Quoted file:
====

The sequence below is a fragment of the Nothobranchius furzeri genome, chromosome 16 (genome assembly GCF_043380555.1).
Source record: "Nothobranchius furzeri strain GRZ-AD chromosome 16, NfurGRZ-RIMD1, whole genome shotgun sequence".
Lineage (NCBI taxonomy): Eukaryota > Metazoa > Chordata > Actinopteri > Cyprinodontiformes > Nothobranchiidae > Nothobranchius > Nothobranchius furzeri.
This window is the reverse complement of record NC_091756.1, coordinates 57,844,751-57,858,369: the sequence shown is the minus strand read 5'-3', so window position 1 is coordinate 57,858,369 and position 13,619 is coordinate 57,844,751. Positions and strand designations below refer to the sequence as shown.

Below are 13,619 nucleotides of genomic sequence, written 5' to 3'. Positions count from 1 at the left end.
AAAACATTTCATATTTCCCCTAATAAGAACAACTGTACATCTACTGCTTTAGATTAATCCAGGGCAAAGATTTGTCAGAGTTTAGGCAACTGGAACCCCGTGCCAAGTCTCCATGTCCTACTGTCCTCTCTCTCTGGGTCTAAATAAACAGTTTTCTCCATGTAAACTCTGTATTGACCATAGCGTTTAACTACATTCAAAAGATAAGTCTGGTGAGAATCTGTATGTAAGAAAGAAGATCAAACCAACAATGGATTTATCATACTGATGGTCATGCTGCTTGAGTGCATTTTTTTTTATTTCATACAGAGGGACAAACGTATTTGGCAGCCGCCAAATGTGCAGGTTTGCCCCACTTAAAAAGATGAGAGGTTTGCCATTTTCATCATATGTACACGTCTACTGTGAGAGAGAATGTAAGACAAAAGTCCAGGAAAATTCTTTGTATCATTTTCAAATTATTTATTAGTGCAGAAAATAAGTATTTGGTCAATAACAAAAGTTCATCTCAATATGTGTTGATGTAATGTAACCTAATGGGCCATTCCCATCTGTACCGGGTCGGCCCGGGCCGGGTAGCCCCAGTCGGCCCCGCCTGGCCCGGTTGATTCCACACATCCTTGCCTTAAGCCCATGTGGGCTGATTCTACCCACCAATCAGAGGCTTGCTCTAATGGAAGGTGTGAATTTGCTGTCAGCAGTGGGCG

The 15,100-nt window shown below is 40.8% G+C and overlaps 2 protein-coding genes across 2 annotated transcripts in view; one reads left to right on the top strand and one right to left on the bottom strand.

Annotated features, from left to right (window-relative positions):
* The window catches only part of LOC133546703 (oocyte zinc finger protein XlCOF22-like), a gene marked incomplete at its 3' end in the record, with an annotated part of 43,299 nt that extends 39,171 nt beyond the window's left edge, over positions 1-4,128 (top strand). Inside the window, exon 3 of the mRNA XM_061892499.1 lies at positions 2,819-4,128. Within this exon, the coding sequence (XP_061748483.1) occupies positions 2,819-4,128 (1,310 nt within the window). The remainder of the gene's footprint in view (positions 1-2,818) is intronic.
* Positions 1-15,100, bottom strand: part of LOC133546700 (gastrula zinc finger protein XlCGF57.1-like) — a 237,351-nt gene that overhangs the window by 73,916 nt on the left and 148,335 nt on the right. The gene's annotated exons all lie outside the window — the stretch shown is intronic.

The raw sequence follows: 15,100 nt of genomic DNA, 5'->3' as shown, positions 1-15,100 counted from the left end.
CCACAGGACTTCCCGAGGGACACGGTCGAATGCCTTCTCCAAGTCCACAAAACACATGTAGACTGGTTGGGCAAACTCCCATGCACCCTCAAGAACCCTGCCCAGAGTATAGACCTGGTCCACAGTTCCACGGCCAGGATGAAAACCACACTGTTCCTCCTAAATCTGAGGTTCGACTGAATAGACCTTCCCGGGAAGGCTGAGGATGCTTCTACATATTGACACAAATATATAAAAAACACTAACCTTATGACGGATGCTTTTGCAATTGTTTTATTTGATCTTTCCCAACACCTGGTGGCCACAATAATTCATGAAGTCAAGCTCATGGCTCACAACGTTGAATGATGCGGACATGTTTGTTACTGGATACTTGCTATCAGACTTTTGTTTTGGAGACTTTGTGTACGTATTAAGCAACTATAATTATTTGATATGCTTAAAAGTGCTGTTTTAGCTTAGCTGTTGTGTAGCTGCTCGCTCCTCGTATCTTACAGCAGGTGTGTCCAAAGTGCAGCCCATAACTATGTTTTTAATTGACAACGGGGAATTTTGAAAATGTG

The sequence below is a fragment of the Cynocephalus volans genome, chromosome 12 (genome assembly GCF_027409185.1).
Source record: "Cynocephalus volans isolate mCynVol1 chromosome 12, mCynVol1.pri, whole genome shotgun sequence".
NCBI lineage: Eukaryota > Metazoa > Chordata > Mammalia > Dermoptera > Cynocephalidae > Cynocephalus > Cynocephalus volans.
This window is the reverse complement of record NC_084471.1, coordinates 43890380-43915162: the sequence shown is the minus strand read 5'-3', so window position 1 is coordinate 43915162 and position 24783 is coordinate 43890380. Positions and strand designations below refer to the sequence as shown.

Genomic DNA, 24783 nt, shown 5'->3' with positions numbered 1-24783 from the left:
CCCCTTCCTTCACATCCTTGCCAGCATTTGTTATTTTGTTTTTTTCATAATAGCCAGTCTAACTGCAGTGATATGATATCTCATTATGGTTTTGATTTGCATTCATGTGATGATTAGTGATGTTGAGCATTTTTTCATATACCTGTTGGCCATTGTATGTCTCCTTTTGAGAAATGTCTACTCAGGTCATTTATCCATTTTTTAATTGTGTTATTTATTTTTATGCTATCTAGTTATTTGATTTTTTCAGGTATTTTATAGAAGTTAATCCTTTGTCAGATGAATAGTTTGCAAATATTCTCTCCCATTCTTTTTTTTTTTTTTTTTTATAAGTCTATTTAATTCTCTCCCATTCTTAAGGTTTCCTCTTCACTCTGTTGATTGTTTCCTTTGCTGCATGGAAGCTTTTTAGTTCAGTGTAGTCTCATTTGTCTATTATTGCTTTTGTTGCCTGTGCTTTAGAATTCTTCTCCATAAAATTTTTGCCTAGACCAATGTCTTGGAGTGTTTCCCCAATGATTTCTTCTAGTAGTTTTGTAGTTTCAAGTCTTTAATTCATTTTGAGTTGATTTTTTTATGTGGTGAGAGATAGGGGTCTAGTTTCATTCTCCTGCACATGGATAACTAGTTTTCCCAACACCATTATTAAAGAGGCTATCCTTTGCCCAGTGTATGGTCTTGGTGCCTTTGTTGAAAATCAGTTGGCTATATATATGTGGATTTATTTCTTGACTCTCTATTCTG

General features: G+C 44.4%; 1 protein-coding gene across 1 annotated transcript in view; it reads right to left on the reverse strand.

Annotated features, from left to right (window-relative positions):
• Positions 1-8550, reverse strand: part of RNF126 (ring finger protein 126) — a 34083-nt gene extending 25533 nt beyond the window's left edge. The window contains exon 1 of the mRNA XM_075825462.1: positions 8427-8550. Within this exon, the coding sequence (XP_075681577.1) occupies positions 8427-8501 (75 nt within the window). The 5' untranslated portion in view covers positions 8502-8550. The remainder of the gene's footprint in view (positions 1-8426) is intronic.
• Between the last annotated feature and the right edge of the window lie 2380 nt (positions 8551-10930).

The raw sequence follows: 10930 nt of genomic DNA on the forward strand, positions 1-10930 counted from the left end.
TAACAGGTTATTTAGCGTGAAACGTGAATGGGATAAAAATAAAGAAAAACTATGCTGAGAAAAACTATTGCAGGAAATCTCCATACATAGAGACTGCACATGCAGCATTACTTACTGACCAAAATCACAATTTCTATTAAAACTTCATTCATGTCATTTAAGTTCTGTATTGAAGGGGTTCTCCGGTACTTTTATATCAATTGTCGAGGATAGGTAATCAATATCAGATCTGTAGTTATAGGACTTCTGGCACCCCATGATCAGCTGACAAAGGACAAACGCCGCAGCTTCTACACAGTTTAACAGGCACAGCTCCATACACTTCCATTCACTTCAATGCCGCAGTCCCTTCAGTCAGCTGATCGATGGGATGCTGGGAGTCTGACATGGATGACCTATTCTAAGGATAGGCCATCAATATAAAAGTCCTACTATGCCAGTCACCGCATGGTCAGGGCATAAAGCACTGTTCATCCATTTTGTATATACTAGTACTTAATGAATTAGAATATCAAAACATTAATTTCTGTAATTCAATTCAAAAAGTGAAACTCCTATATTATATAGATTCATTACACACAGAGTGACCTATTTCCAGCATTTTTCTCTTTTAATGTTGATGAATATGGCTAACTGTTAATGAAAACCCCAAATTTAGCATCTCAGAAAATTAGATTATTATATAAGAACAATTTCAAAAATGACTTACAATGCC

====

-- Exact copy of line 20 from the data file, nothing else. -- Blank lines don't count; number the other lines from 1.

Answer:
Annotated features, from left to right (window-relative positions):